The one and only program that I have or will ever watch on ESPN, the Scripps National Spelling Bee, aired its 2012 finals last night. The winning word, “guetapens,” is a French term for an ambush or trap. That seems appropriate, doesn’t it?
This year’s winner is Snigdha Nandipati, a 14-year-old 8th grader from San Diego. Not to diminish her achievement, but I was personally rooting for adorably nerdy Lena Greenberg from Philadelphia, who was knocked out in 4th place with the word “geistlich” (an adverb meaning “with deep feeling” used as a direction in music). The poor girl inserted an extra “e” between the l and the i. So close!
The only of the final challenge words that I had actually heard before was “arrondissement,” which is what the districts in large French cities are called. I knew that one because I’ve been to Paris and remembered that the city is divided into twenty arrondissements in a clockwise spiral. (Montmartre, which is where the movie ‘Amélie’ is set, is in the 18th arrondissement.) Other crazy words that I had no hope of ever spelling included “schwarmerei” (excessive or unwholeseome sentiment), “chionablepsia” (snow blindness), and “luteovirescent” (greenish yellow).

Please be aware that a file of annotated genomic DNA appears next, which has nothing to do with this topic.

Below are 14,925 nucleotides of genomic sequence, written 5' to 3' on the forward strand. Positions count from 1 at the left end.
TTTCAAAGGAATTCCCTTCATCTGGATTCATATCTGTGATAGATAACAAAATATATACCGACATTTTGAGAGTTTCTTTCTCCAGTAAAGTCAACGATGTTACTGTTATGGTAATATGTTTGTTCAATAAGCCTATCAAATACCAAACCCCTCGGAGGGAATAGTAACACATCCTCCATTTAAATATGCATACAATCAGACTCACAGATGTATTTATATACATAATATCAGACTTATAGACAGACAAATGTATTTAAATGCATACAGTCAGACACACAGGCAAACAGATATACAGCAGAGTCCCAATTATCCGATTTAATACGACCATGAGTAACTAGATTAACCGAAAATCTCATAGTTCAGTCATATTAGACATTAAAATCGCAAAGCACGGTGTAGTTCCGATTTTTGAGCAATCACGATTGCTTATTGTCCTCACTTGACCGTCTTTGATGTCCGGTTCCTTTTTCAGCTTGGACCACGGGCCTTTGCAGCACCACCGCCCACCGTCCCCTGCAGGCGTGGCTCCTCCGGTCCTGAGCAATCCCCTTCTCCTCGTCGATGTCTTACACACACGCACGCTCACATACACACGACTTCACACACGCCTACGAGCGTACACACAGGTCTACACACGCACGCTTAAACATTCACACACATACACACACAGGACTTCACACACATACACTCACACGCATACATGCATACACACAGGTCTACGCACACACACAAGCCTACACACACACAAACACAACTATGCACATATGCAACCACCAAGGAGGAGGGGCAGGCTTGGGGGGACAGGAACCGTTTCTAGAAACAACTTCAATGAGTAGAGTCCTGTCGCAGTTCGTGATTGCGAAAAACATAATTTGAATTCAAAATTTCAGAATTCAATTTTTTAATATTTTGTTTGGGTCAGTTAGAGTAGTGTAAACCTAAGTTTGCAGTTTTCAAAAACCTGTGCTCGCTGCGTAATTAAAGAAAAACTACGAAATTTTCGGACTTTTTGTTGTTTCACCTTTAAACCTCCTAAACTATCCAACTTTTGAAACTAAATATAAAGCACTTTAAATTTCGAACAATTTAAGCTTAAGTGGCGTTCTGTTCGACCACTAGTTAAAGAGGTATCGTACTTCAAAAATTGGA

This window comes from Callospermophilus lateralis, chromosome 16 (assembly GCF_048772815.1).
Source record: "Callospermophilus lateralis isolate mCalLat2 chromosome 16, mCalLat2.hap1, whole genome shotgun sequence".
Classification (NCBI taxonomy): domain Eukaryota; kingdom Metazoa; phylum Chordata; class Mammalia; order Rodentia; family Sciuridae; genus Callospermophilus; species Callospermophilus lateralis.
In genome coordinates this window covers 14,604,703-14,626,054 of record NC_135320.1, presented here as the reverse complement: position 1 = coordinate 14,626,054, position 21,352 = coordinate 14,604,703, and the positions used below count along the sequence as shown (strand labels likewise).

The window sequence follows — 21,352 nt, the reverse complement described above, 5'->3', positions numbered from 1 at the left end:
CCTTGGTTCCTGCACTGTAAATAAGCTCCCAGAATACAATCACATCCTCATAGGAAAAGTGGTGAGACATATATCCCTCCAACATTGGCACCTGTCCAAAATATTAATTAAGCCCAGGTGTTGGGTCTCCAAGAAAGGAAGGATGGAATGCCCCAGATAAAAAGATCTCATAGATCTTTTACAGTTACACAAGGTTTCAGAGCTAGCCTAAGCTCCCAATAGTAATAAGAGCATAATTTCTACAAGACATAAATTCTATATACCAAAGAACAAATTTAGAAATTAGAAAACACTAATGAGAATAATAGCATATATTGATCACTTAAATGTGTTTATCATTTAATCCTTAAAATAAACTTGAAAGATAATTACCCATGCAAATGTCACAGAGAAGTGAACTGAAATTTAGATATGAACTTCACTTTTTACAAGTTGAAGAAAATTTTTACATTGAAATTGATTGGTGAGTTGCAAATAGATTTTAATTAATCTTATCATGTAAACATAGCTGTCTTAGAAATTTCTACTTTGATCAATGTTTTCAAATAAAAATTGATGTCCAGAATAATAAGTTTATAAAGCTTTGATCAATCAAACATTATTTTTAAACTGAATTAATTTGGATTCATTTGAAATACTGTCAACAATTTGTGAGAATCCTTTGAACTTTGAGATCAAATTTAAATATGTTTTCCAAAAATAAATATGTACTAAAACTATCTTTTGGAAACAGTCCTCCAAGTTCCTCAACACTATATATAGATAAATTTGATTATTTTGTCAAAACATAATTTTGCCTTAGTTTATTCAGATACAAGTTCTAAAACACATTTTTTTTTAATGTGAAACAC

My own last involvement with a spelling bee goes back to the 4th grade, and was a traumatic experience. I believe I made it to sixth place or thereabouts. I don’t recall the word that bumped me out of competition, but I remember vividly that my microphone cut out just before I started spelling it. When the judges dinged the bell and announced the correct spelling, I was adamant that I had in fact spelled the word correctly and they just hadn’t heard me. I was pulled off the stage, humiliated before all my friends. Fortunately, I was only embarrassed in front of my school, not a national audience. I never participated in another spelling bee again.
Do any of our readers have spelling bee stories to share with us in the Comments section?